Oh, that I might be tidy, sky blanched,
fields ribboned, trees skinned of bark.
But all is a-jumble, tangled and on fire.
Your fox-grin is torn away by a gust.
I am left to imagine your chattering jaw.
If I were neat you would be buried
behind the flat stones, courted
by cockroach and pin-light.
But you are a shattered goblet, here
and there, sharp and eager for flesh.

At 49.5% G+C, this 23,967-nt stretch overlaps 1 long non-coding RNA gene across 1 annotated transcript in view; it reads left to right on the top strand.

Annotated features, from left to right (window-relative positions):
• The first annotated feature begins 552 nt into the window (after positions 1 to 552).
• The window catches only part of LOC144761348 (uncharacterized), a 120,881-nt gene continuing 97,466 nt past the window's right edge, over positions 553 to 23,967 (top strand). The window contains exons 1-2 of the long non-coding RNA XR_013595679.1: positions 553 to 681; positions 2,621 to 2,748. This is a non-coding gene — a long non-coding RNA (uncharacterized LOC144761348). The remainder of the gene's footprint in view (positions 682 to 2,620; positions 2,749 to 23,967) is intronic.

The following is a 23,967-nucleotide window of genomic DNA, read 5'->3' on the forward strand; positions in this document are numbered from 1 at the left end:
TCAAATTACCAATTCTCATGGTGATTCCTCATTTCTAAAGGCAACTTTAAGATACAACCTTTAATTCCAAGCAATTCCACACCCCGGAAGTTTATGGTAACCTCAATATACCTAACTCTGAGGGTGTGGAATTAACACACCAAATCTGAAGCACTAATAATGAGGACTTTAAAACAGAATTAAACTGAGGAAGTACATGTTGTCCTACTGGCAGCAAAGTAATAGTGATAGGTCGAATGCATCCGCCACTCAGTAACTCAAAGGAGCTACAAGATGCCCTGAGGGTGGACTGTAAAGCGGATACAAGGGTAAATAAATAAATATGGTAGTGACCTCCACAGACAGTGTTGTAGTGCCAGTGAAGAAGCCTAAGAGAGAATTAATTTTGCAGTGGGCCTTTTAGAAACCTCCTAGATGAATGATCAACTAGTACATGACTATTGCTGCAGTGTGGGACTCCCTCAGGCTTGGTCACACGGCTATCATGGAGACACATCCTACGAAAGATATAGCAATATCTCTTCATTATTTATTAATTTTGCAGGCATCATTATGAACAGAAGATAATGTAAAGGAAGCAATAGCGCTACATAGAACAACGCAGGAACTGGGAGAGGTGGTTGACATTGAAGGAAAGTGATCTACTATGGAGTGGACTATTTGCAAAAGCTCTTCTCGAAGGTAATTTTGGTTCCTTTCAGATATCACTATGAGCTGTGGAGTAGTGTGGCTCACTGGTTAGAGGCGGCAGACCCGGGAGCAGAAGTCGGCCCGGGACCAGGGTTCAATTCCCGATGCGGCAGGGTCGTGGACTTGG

My shelves are rife with such stories,
spines rotten and pages loose.
I will never pick them up again.
I leave them for the flood, for the blaze,
for the blind-eyed moon. Let the tragedy
play out once more to the song of glass
and wind. Remind me what to regret.
Then perhaps I will disinherit
this chaos, my birthright of disarray.
I will let you go like a handful of dust.